Statement on U.S. House Resolution 2936
Conservation Northwest / Jun 28, 2017 / Legislation, News Releases
“Resilient Federal Forests Act of 2017” does not promote resiliency and instead undermines years of collaborative restoration work.
Yesterday, the U.S. House Natural Resources Committee marked up and passed H.R. 2936, the “Resilient Federal Forests Act of 2017,” which if passed into law would reverse 40 years of advancement in the planning and management of America’s public forests, increase wildfire, harm streams and wildlife, and likely reinstate the contentious forest wars of the late 1980’s. H.R. 2936 will now go to the full House for a vote.
In response to this resolution, Conservation Northwest released the following statement:
“This bill is an act of aggression against both our public forests and the collaborative spirit and effort that has moved many forest communities from conflict to common ground over the past decade,” said Mitch Friedman, Executive Director of Conservation Northwest (CNW).
“CNW’s professional field staff has been deeply involved in the collaborative development and implementation of over fifty large forest management projects on national forests in Washington over the past fifteen years. Such work would end the moment this bill was signed,” added Friedman.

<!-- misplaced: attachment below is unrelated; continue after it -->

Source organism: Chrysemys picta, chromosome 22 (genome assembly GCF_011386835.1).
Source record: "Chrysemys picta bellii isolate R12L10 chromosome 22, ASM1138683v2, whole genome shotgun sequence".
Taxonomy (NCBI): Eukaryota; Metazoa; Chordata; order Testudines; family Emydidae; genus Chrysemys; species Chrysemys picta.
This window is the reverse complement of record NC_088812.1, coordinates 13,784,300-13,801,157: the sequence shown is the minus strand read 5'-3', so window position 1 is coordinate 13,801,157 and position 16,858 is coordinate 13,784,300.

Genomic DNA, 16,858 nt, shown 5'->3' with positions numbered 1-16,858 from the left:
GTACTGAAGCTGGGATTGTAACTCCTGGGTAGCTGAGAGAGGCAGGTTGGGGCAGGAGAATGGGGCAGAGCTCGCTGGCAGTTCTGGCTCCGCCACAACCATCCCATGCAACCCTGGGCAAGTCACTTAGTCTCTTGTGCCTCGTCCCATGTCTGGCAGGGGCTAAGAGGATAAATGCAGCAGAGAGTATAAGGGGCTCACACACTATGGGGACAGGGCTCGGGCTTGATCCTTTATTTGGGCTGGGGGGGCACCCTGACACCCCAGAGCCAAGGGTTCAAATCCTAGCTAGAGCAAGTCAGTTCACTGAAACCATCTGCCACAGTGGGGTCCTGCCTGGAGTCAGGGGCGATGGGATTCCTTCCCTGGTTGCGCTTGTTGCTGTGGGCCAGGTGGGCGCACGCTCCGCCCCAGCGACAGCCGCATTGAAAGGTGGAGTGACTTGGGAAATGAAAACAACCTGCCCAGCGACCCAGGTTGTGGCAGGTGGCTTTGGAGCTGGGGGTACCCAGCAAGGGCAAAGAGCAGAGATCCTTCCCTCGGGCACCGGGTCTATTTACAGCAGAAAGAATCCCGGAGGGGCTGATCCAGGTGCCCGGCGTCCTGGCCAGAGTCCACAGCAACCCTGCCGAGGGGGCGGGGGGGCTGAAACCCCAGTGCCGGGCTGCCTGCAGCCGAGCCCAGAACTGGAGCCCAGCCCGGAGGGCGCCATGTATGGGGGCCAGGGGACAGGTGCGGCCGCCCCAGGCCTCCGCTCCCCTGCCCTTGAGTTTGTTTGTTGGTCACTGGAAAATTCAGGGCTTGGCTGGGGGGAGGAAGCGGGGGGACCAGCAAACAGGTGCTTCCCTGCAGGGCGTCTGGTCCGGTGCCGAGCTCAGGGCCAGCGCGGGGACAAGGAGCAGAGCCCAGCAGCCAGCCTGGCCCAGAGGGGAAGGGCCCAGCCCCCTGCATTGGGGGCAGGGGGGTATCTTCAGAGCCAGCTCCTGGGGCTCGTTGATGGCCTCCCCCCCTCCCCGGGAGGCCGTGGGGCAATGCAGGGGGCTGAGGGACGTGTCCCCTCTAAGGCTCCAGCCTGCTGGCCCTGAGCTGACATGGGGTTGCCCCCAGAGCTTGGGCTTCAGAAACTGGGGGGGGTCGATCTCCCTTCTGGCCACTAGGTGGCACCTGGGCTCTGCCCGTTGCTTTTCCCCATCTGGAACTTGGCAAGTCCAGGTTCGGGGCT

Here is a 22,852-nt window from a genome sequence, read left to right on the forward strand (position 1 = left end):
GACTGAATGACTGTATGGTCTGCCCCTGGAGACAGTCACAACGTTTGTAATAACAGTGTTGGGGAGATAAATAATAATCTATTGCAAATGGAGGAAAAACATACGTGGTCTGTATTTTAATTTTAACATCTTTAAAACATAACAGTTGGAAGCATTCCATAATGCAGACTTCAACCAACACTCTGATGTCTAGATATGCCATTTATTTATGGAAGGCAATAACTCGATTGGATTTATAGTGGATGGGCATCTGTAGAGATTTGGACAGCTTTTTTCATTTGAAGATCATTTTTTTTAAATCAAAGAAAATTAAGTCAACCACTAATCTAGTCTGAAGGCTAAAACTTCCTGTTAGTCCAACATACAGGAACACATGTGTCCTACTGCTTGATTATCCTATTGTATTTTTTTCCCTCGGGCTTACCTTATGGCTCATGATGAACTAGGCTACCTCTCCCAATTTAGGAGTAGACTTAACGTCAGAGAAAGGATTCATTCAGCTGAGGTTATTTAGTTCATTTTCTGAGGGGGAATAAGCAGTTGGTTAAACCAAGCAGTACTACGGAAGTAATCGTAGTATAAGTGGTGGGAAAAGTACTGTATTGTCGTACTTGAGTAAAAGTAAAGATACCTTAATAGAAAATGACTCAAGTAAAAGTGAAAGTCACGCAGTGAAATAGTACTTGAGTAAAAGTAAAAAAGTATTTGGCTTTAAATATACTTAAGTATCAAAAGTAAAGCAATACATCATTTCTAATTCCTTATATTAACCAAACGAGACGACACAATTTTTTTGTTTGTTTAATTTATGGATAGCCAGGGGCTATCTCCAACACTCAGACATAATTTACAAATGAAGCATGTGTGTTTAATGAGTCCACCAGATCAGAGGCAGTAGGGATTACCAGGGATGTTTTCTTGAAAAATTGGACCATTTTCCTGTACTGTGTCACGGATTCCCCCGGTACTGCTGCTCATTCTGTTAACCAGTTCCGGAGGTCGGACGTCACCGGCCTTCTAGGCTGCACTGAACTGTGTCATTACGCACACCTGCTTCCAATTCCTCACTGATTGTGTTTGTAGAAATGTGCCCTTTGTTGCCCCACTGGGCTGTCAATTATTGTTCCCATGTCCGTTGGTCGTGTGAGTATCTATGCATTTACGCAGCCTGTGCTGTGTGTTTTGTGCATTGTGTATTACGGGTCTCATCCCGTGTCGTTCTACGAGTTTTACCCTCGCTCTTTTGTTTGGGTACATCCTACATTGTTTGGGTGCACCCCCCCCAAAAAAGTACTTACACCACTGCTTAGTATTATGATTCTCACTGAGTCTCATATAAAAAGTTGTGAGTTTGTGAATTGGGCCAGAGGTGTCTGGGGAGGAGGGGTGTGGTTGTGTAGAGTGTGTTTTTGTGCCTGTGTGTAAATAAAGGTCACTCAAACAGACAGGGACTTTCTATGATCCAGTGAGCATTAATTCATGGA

“H.R. 2936 opens the door to replacing science-based restoration of healthy, resilient forest ecosystems, a model that benefits people, wildlife and local communities, with projects focused on timber production that all too often have the side effect of actually increasing fire danger,” said Derek Churchill, Ph.D., a professional forester and forest scientist.
H.R. 2936 would exempt from environmental analysis and oversight massive logging projects, from ten to 30,000 acres. It would expedite the logging of fragile recently-burned forests, eliminate protections for old growth and roadless forests, and cause a flood of litigation. Conversation Northwest is firmly opposed to H.R. 2936.